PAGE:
by Robert Seaton (published on Code Project October 21, 2011)
October 19, 2011
I read an interesting interview with Matias Duarte, Androidís head of user experience, this morning. The article was pretty good, but thatís not what I want to talk about. This is what I want to talk about:
ďWhat we heard from everyone we talked to in the study was that they love these things (smartphones), they are a part of their lives. Theyíre incredibly passionate about them. They canít live without them. That was awesome. But we also heard a lot of things we didnít like to hear.Ē
This makes me sad because I feel like Iím supposed to love my smartphone, and I donít.
See, Iím a geek Ė or a nerd or a technologist or what-have-you Ė and my life is fundamentally centered around interactions with computers, but hereís the thing: I donít really a give a shit about my smartphone. My relationship with my smartphone is just plain shallow, decidedly so when compared with how I feel about my desktop or MacBook.
Actually, you know what, I hate my smartphone.
Before you start foaming at the mouth, gentle reader, my smartphone is running Android and not iOS, but Ė before owning an Atrix Ė I owned an iPhone 3G, and I hated that, too. This isnít about iOS vs Android. I hate them both.
Now, Iím not saying that my smartphone isnít useful. It is. My computer, though, isnít just useful. It changes the way I interact with everything. If I felt the same way about my computer as I do about my Android device, I would be thinking ďwell, at least I donít have to use the phonebook to look this up.Ē
I love computers, but hate my smartphone.
Itís not that I donít know how to use my smartphone. Itís true that I donít know the full potential of the device: all the touch gestures, useful applications, power user stuff, but, really, what is there to it? You can call people, browse the web, take photos, send text messages, and play Angry Birds.
The block that I have is: I canít do anything useful with a smartphone! I canít do work with it. Text input is just a huge pain and the screen is too small to do any useful reading. Itís portable, sure, but Iíd always rather use a PC or laptop than a smartphone, if given the option.
When Iím sitting on the couch, I donít pull out my smartphone. I open up my MacBook. When I want to browse the web, I use my MacBook. If Iím going to do some writing, like this post, I donít use my smartphone, I use my MacBook. When coding or listening to music, I use my desktop.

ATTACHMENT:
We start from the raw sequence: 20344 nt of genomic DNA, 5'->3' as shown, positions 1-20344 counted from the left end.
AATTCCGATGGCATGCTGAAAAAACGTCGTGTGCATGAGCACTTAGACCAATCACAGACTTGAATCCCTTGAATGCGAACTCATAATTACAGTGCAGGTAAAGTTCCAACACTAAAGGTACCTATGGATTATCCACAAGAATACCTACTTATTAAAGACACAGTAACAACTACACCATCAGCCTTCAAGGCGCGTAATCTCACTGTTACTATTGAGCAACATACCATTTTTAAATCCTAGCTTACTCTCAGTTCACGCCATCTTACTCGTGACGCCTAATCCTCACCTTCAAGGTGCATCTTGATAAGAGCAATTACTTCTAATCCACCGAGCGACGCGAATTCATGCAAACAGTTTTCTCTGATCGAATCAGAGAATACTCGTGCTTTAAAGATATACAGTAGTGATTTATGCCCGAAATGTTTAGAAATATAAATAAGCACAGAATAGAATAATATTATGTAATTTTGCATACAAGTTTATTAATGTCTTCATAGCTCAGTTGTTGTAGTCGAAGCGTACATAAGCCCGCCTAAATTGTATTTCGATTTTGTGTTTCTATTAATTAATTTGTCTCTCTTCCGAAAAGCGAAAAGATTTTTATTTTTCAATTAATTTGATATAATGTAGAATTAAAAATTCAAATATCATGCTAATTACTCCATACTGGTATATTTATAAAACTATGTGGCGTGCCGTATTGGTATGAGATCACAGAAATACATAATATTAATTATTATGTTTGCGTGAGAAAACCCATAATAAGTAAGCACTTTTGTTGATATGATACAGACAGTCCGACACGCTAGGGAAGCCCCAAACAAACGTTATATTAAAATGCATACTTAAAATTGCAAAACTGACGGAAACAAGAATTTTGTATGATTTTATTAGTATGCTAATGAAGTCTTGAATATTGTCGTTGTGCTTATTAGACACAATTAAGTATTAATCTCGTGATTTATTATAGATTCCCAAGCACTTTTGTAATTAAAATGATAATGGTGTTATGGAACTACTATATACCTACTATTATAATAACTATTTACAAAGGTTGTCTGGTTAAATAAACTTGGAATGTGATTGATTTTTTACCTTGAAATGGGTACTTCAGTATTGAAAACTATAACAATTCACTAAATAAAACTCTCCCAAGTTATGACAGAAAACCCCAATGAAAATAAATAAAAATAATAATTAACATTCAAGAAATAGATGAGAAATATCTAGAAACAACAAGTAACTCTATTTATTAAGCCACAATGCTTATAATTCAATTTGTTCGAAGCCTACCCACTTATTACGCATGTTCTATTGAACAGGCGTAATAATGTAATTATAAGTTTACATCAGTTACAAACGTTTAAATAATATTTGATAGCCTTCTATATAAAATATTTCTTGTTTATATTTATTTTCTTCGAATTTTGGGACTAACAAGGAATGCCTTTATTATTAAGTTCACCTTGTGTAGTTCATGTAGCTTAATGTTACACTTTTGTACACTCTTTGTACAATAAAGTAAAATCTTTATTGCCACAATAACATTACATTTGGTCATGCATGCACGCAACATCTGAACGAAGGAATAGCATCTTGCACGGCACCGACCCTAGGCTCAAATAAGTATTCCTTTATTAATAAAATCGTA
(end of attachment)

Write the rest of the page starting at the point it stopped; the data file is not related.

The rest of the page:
I do use my smartphone to browse the web, on occasion, so thereís that, but itís whenever I donít have my laptop or desktop handy. I only interact with one site at a time, and itís just not very pleasant. It feels very limited, not at all empowering.
The rest of the ways that I interact with my smartphone, theyíre all social and, as an introvert, it just doesnít hold a whole lot of appeal for me. My text messaging skill and finesse, especially when compared to my typing ability, itís pathetic. I hate trying to input text on the device, especially complex passwords: what a pain!
The least excusable failing of Android and iOS, Iíve realized while writing this, is that I canít move from what Iím working on with my MacBook or desktop and then to my smartphone. That would be great, even if the transition between form factors would maybe be a little awkward. Imagine if you could just resume your browsing session on your laptop or desktop from your phone.
After all, the desktop and laptop markets, theyíre going to go the way of the workstation (and the dodo). They might remain in certain niches but, fundamentally, those markets are going to be disrupted by more portable options. The desktop market is already disappearing, cannibalized by laptops. Thatís why IBM got out of the PC market.
Weíre going to keep the laptop form factor for a while, I believe, but I think that theyíll just be shells that you plug your smartphone into. The keyboard as input is still the best tool for the job, thus far, and there will always be a market for devices with screens larger than 4.2Ē, so it doesnít make sense for that form factor to disappear.
Thatís where Android and iOS should be headed: integration with the OS, empowering users, providing the means to create meaningful works on these devices. Computing isnít just consuming media and talking with your friends!